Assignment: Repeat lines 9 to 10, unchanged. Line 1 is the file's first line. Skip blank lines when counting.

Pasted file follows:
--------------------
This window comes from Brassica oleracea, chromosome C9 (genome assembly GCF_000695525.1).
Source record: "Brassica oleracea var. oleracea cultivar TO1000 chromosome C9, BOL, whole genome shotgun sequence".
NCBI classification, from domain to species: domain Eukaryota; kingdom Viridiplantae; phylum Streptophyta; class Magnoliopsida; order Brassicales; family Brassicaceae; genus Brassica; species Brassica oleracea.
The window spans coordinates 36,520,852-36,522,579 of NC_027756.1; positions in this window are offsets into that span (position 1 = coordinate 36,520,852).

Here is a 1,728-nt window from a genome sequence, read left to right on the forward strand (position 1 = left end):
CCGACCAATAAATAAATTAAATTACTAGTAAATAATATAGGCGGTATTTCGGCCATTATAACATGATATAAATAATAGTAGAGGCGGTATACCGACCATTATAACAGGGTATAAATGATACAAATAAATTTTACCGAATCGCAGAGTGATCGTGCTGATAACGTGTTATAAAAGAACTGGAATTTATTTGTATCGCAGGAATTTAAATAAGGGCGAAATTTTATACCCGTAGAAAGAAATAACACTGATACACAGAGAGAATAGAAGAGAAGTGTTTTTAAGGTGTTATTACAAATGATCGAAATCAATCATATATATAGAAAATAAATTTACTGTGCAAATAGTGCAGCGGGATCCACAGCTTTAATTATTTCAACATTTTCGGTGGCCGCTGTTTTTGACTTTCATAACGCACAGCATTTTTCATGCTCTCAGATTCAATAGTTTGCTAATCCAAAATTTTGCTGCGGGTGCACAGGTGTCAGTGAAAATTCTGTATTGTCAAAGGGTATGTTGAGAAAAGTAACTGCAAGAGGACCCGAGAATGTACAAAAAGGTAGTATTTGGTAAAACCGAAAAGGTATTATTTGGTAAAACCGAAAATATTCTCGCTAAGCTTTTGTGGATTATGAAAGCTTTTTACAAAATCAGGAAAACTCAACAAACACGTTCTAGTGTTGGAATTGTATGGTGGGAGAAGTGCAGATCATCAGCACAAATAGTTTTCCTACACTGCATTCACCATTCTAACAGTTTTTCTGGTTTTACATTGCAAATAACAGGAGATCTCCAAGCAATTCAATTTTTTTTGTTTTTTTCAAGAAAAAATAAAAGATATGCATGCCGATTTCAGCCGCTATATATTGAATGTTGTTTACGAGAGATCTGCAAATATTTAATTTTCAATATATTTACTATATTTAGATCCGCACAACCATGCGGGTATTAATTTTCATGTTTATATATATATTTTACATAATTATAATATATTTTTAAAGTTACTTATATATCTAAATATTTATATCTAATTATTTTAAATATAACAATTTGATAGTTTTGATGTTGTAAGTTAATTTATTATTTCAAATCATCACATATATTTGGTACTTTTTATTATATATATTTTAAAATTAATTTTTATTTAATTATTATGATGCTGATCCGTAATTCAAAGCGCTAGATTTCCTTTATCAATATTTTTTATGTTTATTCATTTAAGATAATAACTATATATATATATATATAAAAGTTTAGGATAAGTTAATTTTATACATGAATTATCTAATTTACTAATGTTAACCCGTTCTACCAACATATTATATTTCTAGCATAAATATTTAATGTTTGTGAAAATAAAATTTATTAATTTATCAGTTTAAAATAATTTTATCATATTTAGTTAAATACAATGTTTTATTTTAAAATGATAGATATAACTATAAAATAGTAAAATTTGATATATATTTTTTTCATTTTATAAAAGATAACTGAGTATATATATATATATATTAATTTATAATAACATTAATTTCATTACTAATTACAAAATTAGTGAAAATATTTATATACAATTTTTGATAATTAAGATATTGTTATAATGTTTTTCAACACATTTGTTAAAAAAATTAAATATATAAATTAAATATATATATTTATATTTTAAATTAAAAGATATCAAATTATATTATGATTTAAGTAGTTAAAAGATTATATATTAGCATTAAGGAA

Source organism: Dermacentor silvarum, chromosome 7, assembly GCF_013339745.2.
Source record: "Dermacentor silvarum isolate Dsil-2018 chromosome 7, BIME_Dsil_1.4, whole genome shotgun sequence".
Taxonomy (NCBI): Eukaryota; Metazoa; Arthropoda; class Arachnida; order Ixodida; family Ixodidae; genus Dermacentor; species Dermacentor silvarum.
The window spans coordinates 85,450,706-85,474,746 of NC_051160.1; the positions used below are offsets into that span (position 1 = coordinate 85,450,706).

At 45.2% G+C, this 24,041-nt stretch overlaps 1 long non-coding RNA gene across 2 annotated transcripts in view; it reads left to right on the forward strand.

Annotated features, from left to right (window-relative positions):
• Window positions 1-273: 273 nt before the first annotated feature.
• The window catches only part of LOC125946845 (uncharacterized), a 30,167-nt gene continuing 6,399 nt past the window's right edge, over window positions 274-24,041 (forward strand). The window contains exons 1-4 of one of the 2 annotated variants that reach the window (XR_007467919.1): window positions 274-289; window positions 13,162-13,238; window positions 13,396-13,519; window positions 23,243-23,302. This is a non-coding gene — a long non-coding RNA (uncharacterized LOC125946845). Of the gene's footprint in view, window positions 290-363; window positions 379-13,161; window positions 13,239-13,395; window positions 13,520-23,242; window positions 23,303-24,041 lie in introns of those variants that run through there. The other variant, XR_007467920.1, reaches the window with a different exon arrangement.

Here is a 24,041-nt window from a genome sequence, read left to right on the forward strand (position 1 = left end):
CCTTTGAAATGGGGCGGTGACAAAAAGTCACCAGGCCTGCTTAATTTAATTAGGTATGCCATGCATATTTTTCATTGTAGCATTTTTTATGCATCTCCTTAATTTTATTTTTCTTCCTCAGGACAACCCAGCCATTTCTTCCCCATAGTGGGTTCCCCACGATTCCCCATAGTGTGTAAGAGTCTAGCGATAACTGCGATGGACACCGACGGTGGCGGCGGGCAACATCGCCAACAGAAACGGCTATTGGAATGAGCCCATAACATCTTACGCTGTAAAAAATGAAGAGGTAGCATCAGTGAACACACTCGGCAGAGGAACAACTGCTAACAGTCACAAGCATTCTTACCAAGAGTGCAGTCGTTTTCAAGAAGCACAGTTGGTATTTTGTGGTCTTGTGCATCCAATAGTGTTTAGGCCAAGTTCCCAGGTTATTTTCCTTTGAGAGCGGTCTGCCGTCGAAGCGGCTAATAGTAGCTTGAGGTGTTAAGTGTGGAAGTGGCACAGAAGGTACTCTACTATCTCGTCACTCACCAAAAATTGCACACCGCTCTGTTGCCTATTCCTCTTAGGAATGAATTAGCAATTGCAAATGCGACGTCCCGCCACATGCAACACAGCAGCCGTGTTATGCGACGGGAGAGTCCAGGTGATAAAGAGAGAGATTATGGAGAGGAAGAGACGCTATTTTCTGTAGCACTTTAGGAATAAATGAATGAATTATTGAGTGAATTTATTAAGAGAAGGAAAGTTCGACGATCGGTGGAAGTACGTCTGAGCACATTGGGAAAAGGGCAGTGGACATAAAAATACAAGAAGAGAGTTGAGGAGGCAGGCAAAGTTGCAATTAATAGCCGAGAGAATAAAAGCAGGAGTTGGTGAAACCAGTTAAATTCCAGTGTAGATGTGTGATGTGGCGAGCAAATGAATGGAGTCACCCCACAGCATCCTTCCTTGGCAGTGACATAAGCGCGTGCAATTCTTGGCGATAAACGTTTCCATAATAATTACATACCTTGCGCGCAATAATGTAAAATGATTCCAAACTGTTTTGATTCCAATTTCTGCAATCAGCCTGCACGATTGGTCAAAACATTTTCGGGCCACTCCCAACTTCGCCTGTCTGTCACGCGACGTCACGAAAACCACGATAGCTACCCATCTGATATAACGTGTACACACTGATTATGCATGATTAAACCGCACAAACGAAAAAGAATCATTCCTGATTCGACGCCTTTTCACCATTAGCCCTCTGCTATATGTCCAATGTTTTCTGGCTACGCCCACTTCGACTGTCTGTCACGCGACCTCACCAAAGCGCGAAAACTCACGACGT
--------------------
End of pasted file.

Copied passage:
Taxonomy (NCBI): Eukaryota; Metazoa; Arthropoda; class Arachnida; order Ixodida; family Ixodidae; genus Dermacentor; species Dermacentor silvarum.
The window spans coordinates 85,450,706-85,474,746 of NC_051160.1; the positions used below are offsets into that span (position 1 = coordinate 85,450,706).